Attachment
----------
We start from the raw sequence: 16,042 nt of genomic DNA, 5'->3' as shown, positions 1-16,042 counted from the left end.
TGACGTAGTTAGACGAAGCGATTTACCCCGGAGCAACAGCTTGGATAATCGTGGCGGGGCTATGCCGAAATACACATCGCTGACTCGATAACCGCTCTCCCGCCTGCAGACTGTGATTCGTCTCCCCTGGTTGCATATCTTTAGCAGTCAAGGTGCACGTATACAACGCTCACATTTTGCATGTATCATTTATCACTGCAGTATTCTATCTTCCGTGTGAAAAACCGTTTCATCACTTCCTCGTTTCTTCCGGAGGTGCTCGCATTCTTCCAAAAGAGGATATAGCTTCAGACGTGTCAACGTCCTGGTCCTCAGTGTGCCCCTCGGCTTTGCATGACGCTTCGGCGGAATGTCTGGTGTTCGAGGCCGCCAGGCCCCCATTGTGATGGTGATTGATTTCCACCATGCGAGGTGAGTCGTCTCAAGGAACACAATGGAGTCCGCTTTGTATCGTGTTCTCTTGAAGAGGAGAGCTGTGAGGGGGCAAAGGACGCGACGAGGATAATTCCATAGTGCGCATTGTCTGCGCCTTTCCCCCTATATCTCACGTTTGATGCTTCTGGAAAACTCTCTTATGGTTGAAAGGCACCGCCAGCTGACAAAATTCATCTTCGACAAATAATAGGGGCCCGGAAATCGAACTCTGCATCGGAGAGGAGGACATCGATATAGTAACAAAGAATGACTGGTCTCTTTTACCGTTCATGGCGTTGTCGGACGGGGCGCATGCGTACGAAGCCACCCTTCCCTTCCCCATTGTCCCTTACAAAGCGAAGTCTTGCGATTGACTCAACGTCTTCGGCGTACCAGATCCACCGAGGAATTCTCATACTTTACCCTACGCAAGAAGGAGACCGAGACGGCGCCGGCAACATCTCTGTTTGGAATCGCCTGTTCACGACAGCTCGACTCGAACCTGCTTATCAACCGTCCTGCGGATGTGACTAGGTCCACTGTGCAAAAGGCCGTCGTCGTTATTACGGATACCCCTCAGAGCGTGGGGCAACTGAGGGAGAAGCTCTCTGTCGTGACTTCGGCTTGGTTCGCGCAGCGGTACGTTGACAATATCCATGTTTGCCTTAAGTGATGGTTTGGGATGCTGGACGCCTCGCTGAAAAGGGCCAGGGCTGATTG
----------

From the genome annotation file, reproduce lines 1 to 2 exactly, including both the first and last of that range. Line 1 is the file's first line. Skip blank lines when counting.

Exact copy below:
We start from the raw sequence: 16,042 nt of genomic DNA, 5'->3' as shown, positions 1-16,042 counted from the left end.
TGACGTAGTTAGACGAAGCGATTTACCCCGGAGCAACAGCTTGGATAATCGTGGCGGGGCTATGCCGAAATACACATCGCTGACTCGATAACCGCTCTCCCGCCTGCAGACTGTGATTCGTCTCCCCTGGTTGCATATCTTTAGCAGTCAAGGTGCACGTATACAACGCTCACATTTTGCATGTATCATTTATCACTGCAGTATTCTATCTTCCGTGTGAAAAACCGTTTCATCACTTCCTCGTTTCTTCCGGAGGTGCTCGCATTCTTCCAAAAGAGGATATAGCTTCAGACGTGTCAACGTCCTGGTCCTCAGTGTGCCCCTCGGCTTTGCATGACGCTTCGGCGGAATGTCTGGTGTTCGAGGCCGCCAGGCCCCCATTGTGATGGTGATTGATTTCCACCATGCGAGGTGAGTCGTCTCAAGGAACACAATGGAGTCCGCTTTGTATCGTGTTCTCTTGAAGAGGAGAGCTGTGAGGGGGCAAAGGACGCGACGAGGATAATTCCATAGTGCGCATTGTCTGCGCCTTTCCCCCTATATCTCACGTTTGATGCTTCTGGAAAACTCTCTTATGGTTGAAAGGCACCGCCAGCTGACAAAATTCATCTTCGACAAATAATAGGGGCCCGGAAATCGAACTCTGCATCGGAGAGGAGGACATCGATATAGTAACAAAGAATGACTGGTCTCTTTTACCGTTCATGGCGTTGTCGGACGGGGCGCATGCGTACGAAGCCACCCTTCCCTTCCCCATTGTCCCTTACAAAGCGAAGTCTTGCGATTGACTCAACGTCTTCGGCGTACCAGATCCACCGAGGAATTCTCATACTTTACCCTACGCAAGAAGGAGACCGAGACGGCGCCGGCAACATCTCTGTTTGGAATCGCCTGTTCACGACAGCTCGACTCGAACCTGCTTATCAACCGTCCTGCGGATGTGACTAGGTCCACTGTGCAAAAGGCCGTCGTCGTTATTACGGATACCCCTCAGAGCGTGGGGCAACTGAGGGAGAAGCTCTCTGTCGTGACTTCGGCTTGGTTCGCGCAGCGGTACGTTGACAATATCCATGTTTGCCTTAAGTGATGGTTTGGGATGCTGGACGCCTCGCTGAAAAGGGCCAGGGCTGATTG